Iraq and the road not taken
Ten years after the invasion of Iraq, most Americans appear to believe that the war was not worthwhile. Perhaps they are correct, but we cannot know for sure because we do not know what would have happened. Consider, for example, the run-up to World War II. Churchill believed that the time when Hitler could have been stopped without a major war would have been when Germany re-militarized the Rhineland in 1936, as that was the last time when the combination of France & Britain enjoyed clear military superiority over Germany. But suppose that Churchill had been Prime Minister in 1936, that he had sent troops into the Rhineland to stop Hitler, and that the war had not been quick or easy. Suppose that the move had brought down the Nazi regime, but that a guerrilla army with Soviet support had arisen to fight the invading allies. Suppose it had taken the allies had struggled with the guerrillas for a decade, and had lost thousands, or tens of thousands, or even hundreds of thousands of troops in the effort. And even assume that the end result was a German government aligned with the Soviets. From our vantage, that result would still be enormously better than what actually did happen. But if that scenario had actually occurred, no one would have known that anything like World War II or the Holocaust would have ensued. Churchill most likely would have gone down as a blunderer who started a pointless and bloody war and failed to meet his objectives.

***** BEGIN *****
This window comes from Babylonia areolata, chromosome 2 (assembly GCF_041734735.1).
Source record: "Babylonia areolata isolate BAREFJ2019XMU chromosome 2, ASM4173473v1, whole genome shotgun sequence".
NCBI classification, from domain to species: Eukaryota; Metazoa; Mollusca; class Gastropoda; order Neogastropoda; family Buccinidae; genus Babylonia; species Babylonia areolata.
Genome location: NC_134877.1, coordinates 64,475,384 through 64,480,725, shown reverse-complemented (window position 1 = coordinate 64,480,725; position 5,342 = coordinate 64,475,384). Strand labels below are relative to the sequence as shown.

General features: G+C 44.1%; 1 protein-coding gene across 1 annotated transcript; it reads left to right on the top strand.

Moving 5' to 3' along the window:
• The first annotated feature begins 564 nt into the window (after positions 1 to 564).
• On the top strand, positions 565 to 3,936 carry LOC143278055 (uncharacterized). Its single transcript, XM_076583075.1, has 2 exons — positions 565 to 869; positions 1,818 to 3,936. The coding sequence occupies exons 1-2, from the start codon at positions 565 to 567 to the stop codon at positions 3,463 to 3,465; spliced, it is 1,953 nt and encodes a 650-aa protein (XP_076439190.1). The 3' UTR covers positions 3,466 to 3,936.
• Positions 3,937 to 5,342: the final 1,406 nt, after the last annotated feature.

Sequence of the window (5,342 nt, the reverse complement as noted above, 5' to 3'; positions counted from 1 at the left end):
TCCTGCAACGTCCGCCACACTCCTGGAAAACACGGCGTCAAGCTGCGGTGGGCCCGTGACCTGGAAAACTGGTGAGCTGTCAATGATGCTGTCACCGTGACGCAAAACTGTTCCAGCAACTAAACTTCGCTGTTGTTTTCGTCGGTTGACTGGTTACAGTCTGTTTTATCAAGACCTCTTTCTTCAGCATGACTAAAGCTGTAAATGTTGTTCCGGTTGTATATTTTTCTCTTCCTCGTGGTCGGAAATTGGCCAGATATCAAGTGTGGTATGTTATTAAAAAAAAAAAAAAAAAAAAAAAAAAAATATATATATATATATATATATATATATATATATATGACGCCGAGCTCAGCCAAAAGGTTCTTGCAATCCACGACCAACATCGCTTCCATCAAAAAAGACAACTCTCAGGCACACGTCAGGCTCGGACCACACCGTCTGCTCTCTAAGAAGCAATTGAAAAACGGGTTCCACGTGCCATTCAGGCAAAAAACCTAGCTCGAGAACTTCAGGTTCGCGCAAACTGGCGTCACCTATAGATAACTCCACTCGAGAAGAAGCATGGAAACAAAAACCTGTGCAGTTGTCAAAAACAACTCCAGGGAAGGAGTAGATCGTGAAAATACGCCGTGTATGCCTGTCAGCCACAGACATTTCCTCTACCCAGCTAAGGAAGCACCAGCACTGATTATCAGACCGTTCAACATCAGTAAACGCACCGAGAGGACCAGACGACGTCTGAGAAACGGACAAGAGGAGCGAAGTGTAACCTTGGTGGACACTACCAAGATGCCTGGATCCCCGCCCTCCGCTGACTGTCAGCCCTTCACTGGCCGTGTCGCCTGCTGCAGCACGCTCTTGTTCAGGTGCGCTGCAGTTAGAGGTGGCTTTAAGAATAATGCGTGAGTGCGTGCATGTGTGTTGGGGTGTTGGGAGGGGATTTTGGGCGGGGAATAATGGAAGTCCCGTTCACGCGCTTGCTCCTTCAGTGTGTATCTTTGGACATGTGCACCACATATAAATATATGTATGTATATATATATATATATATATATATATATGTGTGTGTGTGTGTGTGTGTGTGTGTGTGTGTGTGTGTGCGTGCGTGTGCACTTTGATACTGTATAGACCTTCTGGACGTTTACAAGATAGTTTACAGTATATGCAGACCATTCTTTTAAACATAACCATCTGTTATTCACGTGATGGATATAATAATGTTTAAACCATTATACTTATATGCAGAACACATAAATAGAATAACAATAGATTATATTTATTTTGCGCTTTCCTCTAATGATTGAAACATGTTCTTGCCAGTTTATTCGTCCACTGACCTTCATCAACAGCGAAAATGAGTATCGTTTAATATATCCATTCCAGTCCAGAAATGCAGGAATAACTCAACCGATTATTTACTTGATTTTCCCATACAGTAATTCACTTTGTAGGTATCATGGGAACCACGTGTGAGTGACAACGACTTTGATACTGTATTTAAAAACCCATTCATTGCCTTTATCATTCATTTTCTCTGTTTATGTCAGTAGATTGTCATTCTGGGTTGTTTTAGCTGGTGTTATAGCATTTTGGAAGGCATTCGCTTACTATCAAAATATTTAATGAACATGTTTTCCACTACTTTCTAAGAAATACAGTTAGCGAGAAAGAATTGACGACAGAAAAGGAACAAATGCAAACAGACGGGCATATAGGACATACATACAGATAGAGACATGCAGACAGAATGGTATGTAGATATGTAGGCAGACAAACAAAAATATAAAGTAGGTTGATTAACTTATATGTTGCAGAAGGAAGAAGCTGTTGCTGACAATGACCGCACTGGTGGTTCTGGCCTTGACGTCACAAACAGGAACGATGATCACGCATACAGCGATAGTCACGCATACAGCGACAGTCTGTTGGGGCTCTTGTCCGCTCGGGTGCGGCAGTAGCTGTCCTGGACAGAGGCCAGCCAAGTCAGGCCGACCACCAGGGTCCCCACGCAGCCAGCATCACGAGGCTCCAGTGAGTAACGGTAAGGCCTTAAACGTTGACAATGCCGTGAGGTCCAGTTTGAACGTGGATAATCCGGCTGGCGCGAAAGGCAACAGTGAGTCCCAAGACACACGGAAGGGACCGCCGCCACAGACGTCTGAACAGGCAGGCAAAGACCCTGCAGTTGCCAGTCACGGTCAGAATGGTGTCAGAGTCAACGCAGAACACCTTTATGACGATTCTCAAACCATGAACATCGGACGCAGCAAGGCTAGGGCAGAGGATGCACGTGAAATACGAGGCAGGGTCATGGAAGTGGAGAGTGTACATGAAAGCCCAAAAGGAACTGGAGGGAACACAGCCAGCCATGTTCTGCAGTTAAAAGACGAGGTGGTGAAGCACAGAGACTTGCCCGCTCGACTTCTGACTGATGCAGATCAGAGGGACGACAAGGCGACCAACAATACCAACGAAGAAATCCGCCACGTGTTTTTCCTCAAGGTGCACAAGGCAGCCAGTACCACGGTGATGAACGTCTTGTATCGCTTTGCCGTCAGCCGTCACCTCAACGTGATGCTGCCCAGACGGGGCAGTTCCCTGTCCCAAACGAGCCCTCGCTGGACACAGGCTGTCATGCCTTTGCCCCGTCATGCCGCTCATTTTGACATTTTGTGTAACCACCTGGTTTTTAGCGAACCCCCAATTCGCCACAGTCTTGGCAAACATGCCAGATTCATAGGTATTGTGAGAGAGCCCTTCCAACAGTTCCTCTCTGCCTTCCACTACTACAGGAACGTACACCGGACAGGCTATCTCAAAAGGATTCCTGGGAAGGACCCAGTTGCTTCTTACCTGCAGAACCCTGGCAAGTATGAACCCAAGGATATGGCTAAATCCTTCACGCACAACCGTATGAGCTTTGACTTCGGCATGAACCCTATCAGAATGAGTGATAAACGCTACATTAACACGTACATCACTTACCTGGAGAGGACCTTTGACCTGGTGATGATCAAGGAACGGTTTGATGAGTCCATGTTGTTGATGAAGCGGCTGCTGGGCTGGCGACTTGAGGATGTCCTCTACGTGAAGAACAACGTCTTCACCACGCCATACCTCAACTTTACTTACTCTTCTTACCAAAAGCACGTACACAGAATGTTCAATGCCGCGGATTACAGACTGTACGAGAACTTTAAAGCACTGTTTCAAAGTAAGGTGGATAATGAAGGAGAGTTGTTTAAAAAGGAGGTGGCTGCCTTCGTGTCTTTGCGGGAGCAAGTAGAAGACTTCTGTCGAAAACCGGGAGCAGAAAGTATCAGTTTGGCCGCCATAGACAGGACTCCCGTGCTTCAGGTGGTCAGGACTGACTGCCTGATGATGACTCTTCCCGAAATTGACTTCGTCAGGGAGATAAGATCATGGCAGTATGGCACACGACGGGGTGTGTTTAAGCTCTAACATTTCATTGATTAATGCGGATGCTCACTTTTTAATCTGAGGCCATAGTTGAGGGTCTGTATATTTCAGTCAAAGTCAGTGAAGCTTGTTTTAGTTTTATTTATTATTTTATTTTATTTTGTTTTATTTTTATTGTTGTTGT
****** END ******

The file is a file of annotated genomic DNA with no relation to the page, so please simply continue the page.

Nor do we know what would have happened without our intervention in Iraq. But we can speculate. Would we still be enforcing strict sanctions that were blamed for starving millions of Iraqis? Would we still be patrolling “no fly zones” in which our planes were fired upon on a weekly basis? Would we still have sizable military bases in Saudi Arabia to deter the Saddam regime? Recall that those three ongoing actions were on the short list of reasons bin Laden cited for the 9/11 attacks – they certainly provoked considerable anti-Americanism in the Arab and Muslim world.
And lets suppose that we had ended the sanctions and no-fly zones. Would we have been able to retain any leverage to keep Saddam from re-igniting his nuclear program? Would bin Laden have eventually found refuge or logistical support from a re-armed Iraq? Would Saddam be fomenting terrorism against us or Israel? Or threatening its neighbors? Would he be regarded throughout the Middle East as a hero who beat the Americans? No one really knows.